BROOKLYN, N.Y. (CNS) — A U.S. District Court judge has ruled that a lawsuit challenging the federal contraceptive mandate filed by the Archdiocese of New York and two other Catholic entities can move forward.
The defendants — the U.S. departments of Health and Human Services, Labor and the Treasury — filed a request that the case be dismissed, claiming the mandate is not causing “imminent injury” and that the government plans changes to accommodate religious groups that object to the requirement on moral grounds.
The HHS mandate requires employers — including most religious employers — to provide free coverage of contraceptives, sterilization and some abortion-inducing drugs free in employee health insurance. A narrow exemption applies only to those religious institutions that seek to inculcate their religious values and primarily employ and serve people of their own faith.
In his Dec. 5 decision, Judge Brian M. Cogan of the U.S. District Court for the Eastern district of New York, rejected the defendants’ claim, saying the mandate “has caused and will continue to cause plaintiffs harm so long as it remains in place.”
“The departments’ possible decision to amend their policies does not abrogate plaintiffs’ right to seek relief for their injuries,” he said.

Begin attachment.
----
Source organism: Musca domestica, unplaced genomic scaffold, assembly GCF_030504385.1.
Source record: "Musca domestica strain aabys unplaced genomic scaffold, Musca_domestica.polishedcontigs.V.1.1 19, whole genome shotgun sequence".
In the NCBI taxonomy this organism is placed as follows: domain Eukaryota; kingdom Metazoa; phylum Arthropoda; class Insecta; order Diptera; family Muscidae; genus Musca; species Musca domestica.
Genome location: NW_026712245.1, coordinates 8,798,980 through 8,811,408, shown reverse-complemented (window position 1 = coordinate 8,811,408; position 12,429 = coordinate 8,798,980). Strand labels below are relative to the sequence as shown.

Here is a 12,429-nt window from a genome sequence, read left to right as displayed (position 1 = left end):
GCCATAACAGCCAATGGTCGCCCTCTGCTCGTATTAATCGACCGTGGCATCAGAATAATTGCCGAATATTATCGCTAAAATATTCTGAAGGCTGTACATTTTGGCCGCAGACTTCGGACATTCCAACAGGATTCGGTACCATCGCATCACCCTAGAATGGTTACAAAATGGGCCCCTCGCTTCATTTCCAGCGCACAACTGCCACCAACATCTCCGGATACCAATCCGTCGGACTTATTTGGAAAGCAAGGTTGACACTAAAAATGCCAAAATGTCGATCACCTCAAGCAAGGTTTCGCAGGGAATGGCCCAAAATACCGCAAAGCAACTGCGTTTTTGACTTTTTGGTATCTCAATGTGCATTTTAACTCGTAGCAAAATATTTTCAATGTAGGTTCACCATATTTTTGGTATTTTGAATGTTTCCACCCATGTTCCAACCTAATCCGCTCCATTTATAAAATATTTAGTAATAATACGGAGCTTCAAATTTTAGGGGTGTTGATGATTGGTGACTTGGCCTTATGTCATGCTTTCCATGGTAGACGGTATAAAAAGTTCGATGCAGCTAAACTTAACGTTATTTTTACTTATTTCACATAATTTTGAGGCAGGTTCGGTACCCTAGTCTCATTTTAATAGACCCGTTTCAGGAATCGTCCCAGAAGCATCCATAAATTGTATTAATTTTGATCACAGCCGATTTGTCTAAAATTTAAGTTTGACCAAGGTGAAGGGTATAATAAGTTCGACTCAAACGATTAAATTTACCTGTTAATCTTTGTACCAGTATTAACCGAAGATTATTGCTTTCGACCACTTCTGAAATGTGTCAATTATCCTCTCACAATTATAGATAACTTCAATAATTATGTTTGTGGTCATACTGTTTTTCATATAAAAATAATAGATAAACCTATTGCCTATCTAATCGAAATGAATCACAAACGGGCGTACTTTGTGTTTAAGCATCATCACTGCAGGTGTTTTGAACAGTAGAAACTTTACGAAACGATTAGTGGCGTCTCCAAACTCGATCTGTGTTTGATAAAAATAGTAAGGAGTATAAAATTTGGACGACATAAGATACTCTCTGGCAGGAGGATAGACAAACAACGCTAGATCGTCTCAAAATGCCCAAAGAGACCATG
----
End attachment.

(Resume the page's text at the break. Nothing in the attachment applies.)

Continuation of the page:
“The First Amendment does not require citizens to accept assurances from the government that, if the government later determines it has made a misstep, it will take ameliorative action,” Cogan said. “There is no ‘Trust us changes are coming’ clause in the Constitution.”
“We are pleased that Judge Cogan has allowed the lawsuit to proceed,” said Joseph Zwilling, director of communications for the New York Archdiocese. “We look forward to proceeding to the merits of our claims.”
“It is noteworthy that, with this decision, the court has recognized that the Archdiocese of New York and other plaintiffs in this case are facing current and imminent harm from the government’s contraception coverage mandate,” he said in a Dec. 7 statement.
Besides the archdiocese, the plaintiffs are ArchCare, which is the archdiocesan health care ministry, and Catholic Health Services of Long Island.
“The court has no desire to interfere with or become entangled in the departments’ policy debates. The departments are, of course, free to amend the coverage mandate at any time and the court takes no position on whether any amendment is necessary or advisable,” Cogan said.
The final rule on the mandate takes effect in August 2013. The Obama administration has put in place a yearlong period, called “safe harbor,” that protects employers from immediate government action against them if they fail to comply with the mandate.
On Jan. 1, 2014, the U.S. government will begin imposing penalties on those who do not comply; the government also will fine individuals not covered by health insurance and employers that do not offer any coverage.
About 50 Catholic dioceses, universities and church entities throughout the U.S. have filed lawsuits against the mandate. Some business owners also have brought suits.
The mandate does not include a conscience clause for employers who object to such coverage on moral grounds.